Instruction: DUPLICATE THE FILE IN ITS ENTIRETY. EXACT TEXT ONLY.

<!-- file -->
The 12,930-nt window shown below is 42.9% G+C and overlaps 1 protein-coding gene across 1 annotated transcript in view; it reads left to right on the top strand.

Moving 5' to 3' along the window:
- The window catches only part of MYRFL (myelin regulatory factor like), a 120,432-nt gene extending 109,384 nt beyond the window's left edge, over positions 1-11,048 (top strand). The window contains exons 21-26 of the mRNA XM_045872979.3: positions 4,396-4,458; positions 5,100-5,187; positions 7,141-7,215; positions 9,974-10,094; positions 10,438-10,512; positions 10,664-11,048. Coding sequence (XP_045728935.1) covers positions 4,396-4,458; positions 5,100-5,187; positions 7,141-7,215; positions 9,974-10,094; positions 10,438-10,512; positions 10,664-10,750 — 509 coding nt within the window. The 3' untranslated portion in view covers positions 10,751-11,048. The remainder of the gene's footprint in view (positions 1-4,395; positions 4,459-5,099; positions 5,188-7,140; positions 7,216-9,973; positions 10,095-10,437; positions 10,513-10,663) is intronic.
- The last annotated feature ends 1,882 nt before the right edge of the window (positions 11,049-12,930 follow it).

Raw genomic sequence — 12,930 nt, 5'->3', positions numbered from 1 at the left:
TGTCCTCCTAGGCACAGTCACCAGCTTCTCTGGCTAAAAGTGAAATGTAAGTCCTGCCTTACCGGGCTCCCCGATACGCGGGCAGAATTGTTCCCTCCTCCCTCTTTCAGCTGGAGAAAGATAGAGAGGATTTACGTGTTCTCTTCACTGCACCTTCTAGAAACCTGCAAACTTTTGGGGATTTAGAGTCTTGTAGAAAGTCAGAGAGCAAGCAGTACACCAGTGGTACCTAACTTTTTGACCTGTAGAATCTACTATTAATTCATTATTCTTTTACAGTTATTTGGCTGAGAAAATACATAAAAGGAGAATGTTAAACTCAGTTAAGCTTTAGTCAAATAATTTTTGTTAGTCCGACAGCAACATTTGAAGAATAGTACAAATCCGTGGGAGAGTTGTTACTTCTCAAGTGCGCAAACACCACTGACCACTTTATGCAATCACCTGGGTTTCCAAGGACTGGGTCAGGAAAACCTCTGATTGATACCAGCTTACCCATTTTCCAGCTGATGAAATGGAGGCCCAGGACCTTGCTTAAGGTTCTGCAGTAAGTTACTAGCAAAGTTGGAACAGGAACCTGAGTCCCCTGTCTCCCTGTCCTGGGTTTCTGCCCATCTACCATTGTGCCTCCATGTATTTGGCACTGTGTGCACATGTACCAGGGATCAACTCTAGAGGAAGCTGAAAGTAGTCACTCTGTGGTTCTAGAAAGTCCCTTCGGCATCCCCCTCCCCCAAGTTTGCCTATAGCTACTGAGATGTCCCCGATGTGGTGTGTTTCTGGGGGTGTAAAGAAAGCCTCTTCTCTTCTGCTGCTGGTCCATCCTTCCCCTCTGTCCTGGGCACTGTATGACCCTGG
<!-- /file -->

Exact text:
The 12,930-nt window shown below is 42.9% G+C and overlaps 1 protein-coding gene across 1 annotated transcript in view; it reads left to right on the top strand.

Moving 5' to 3' along the window:
- The window catches only part of MYRFL (myelin regulatory factor like), a 120,432-nt gene extending 109,384 nt beyond the window's left edge, over positions 1-11,048 (top strand). The window contains exons 21-26 of the mRNA XM_045872979.3: positions 4,396-4,458; positions 5,100-5,187; positions 7,141-7,215; positions 9,974-10,094; positions 10,438-10,512; positions 10,664-11,048. Coding sequence (XP_045728935.1) covers positions 4,396-4,458; positions 5,100-5,187; positions 7,141-7,215; positions 9,974-10,094; positions 10,438-10,512; positions 10,664-10,750 — 509 coding nt within the window. The 3' untranslated portion in view covers positions 10,751-11,048. The remainder of the gene's footprint in view (positions 1-4,395; positions 4,459-5,099; positions 5,188-7,140; positions 7,216-9,973; positions 10,095-10,437; positions 10,513-10,663) is intronic.
- The last annotated feature ends 1,882 nt before the right edge of the window (positions 11,049-12,930 follow it).

Raw genomic sequence — 12,930 nt, 5'->3', positions numbered from 1 at the left:
TGTCCTCCTAGGCACAGTCACCAGCTTCTCTGGCTAAAAGTGAAATGTAAGTCCTGCCTTACCGGGCTCCCCGATACGCGGGCAGAATTGTTCCCTCCTCCCTCTTTCAGCTGGAGAAAGATAGAGAGGATTTACGTGTTCTCTTCACTGCACCTTCTAGAAACCTGCAAACTTTTGGGGATTTAGAGTCTTGTAGAAAGTCAGAGAGCAAGCAGTACACCAGTGGTACCTAACTTTTTGACCTGTAGAATCTACTATTAATTCATTATTCTTTTACAGTTATTTGGCTGAGAAAATACATAAAAGGAGAATGTTAAACTCAGTTAAGCTTTAGTCAAATAATTTTTGTTAGTCCGACAGCAACATTTGAAGAATAGTACAAATCCGTGGGAGAGTTGTTACTTCTCAAGTGCGCAAACACCACTGACCACTTTATGCAATCACCTGGGTTTCCAAGGACTGGGTCAGGAAAACCTCTGATTGATACCAGCTTACCCATTTTCCAGCTGATGAAATGGAGGCCCAGGACCTTGCTTAAGGTTCTGCAGTAAGTTACTAGCAAAGTTGGAACAGGAACCTGAGTCCCCTGTCTCCCTGTCCTGGGTTTCTGCCCATCTACCATTGTGCCTCCATGTATTTGGCACTGTGTGCACATGTACCAGGGATCAACTCTAGAGGAAGCTGAAAGTAGTCACTCTGTGGTTCTAGAAAGTCCCTTCGGCATCCCCCTCCCCCAAGTTTGCCTATAGCTACTGAGATGTCCCCGATGTGGTGTGTTTCTGGGGGTGTAAAGAAAGCCTCTTCTCTTCTGCTGCTGGTCCATCCTTCCCCTCTGTCCTGGGCACTGTATGACCCTGG